Recently we held our first FLUX event here at Royals HQ. The panel provided a lively conversation covering the state of media and paid journalism, the role of disruption in the subscription TV market, how social enterprises determine success and which paths to take, how being a separate entity can allow for truly innovative thinking and even how the political narrative itself might be disrupted.

In the lead up to the event we had the opportunity to discuss what kind of commercial, sociological and technological forces were disrupting the communications industries. I think three significant patterns stand out, all of which should probably be further developed beyond the summaries below. One concerns consumption, another is about the canvas we use to conceive and create and the last is about how we go about things (and how we go about going about things).

A sociological shift that should be to forcing everyone in our industry to approach their work differently.

Many of the consumers audiences we deal with have never known a world without the internet. So they don’t have clear boundaries between being online and offline. Because even when they’re not looking at a screen or noticing an alert – they’re open to it. They’re available. They might be actively wondering if someone’s commented on their post or emailed them back. Or they might simply be unconsciously semi-aware of something that might happen. One of the reasons this has happened is that the internet has created a ‘persistence other world’ something that keeps going when you’re not experiencing it.

So perhaps Gen-Y’ers, Millennials and probably many of the rest of us, have developed a kind of sentience or low level awareness – even ‘partial participation’ state. We’re not online or offline. Those terms don’t make sense. This might sound all philosophical.. but these notions of channels that have boundaries and the terminology and understanding associated with it, shifts the way we as an industry approach media spend and coming up with ideas. Are we doing a digital campaign? or a digital idea? What?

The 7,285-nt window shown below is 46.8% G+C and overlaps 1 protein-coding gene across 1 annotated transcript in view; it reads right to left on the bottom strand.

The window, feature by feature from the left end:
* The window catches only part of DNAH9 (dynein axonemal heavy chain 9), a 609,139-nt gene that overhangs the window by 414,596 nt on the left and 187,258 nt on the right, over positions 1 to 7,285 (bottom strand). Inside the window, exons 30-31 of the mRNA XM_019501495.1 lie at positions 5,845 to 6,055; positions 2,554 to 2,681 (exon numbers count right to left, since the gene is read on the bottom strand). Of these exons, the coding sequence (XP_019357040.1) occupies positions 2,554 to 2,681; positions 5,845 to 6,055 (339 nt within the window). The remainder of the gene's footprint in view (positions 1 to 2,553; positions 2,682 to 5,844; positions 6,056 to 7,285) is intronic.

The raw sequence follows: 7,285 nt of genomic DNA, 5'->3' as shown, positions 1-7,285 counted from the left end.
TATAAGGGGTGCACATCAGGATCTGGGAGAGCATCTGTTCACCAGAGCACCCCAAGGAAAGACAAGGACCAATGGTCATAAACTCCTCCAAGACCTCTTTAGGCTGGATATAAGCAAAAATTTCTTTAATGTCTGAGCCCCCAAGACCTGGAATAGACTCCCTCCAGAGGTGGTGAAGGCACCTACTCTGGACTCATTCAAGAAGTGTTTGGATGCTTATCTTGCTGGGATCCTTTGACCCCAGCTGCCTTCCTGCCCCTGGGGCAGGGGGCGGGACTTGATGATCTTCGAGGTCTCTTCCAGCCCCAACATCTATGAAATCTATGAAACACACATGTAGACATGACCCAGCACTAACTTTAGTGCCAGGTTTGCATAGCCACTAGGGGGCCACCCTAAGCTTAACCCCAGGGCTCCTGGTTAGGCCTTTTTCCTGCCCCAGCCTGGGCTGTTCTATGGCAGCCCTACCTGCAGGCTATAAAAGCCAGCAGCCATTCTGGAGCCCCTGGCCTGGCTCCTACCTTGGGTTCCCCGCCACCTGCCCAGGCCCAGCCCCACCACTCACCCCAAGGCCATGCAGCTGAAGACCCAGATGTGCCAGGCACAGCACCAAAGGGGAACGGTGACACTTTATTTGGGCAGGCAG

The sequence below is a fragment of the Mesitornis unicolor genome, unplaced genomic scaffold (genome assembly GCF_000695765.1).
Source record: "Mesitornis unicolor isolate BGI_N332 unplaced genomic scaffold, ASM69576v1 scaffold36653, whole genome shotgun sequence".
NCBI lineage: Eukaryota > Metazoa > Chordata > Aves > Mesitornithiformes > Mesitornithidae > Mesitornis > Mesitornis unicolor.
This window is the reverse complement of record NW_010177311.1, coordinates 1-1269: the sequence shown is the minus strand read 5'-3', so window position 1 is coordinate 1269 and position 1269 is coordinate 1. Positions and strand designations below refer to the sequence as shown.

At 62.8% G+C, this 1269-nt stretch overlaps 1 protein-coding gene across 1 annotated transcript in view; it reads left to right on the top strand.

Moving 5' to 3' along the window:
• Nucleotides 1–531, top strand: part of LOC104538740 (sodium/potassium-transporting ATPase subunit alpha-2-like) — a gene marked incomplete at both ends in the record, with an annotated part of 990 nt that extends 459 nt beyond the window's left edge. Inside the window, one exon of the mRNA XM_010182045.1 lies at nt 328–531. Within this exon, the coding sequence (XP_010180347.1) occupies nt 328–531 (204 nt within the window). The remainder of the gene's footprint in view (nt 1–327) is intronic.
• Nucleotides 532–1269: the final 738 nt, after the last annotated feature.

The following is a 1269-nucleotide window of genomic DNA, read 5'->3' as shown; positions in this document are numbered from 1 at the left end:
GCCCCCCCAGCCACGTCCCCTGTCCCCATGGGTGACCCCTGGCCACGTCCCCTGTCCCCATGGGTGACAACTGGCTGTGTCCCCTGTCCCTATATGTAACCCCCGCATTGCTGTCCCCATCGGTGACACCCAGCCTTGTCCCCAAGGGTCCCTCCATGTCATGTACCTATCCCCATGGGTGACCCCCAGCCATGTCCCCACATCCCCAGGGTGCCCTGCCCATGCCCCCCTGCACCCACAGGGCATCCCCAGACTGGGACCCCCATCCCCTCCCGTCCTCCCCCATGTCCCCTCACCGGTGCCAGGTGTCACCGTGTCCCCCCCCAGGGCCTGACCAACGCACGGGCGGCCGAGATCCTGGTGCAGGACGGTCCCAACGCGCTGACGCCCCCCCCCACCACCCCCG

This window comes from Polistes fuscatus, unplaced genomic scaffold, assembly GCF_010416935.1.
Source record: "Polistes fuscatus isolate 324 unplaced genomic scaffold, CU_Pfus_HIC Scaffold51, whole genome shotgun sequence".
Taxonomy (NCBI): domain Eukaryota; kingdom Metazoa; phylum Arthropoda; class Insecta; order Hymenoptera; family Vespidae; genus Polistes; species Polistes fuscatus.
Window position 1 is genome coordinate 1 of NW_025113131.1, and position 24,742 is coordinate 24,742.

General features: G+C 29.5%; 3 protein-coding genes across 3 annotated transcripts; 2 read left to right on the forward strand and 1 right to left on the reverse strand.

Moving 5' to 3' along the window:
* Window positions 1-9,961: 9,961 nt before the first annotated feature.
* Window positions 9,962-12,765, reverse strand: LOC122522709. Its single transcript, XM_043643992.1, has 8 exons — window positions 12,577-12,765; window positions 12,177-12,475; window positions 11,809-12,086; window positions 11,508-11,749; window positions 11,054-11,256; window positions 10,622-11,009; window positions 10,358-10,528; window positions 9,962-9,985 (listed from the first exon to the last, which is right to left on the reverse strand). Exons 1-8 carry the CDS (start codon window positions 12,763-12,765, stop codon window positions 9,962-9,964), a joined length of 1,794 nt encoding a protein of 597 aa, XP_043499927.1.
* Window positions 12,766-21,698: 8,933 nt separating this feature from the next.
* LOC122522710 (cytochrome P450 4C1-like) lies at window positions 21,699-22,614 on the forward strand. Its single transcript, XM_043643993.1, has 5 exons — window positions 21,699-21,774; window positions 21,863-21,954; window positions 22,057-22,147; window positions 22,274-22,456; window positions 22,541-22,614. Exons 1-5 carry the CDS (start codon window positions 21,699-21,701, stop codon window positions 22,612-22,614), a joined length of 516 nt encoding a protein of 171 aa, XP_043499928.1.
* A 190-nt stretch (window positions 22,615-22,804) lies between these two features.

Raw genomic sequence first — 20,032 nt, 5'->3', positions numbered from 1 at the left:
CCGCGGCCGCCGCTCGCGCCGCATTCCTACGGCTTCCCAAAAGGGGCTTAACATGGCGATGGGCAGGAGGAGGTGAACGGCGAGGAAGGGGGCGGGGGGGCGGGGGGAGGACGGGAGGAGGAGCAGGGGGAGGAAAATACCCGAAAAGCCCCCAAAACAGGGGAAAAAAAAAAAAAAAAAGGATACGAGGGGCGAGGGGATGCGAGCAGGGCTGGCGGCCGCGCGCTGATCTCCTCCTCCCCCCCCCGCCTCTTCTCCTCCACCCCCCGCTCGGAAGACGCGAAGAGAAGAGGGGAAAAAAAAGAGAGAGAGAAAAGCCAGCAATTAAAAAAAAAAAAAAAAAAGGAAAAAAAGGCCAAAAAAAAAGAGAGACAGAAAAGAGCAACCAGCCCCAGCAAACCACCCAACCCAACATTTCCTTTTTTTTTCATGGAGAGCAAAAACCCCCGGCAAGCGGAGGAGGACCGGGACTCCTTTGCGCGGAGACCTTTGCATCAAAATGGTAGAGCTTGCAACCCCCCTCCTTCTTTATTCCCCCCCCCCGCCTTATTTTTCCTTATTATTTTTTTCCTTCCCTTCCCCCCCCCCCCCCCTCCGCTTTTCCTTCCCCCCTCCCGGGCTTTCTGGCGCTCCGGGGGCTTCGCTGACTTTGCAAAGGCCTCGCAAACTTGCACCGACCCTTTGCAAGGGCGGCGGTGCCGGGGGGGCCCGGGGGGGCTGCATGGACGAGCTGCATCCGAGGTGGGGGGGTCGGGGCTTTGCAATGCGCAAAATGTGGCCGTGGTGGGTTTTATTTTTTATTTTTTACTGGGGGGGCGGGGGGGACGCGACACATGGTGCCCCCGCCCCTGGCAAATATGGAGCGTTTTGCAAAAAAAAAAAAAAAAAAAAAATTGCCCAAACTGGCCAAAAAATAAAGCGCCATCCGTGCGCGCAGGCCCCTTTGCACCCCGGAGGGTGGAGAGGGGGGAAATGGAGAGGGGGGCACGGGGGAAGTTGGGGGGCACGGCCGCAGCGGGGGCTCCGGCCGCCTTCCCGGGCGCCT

We need to extend our remit. Quick.

We face a situation of ‘peak attention’. Similar to peak oil. There are some studies now looking at how very advertising forms are becoming less effective, especially in younger people. Ad blocking, ad-skipping and a growing blindness. It’s like they’re losing the part of their peripheral vision that used to notice ads. Or they’ve reassigned it to notice friends’ updates.

We need to stop thinking like advertising people. Our remit needs to be different. Because buying peoples attention is generally not sustainable or even possible anymore. Often the amount of money that is required to convince an audience of something, could be used to solve one of their problems, or put something useful in their hands, or help them make a real connection with someone or overcome an obstacle or express themselves in ways they want to. These kinds of solutions have been talked about for decades and occasionally been part of the creative toolkit. But they will become the norm sooner than we think and much of the easy lifting ad creation work will be automated and distributed algorithmically. We need to construct our creative companies around this premise, find real insights that allow our briefs to foster non-advertising ideas and continually collaborate with clients around these new possibilities.

We need to get better at getting better.

And we need to approach the way we do things with a notion of continuous improvement. Unfortunately the rate of change is picking up, not dying down. So we need to have massive appetites for working better. We need to think like hackers. Solve problems, create new value, discover things. We need to apply that M.O. to the way we go about things, not just to the answers to creative briefs. We need to hack advertising itself.

Like I said, more on these soon.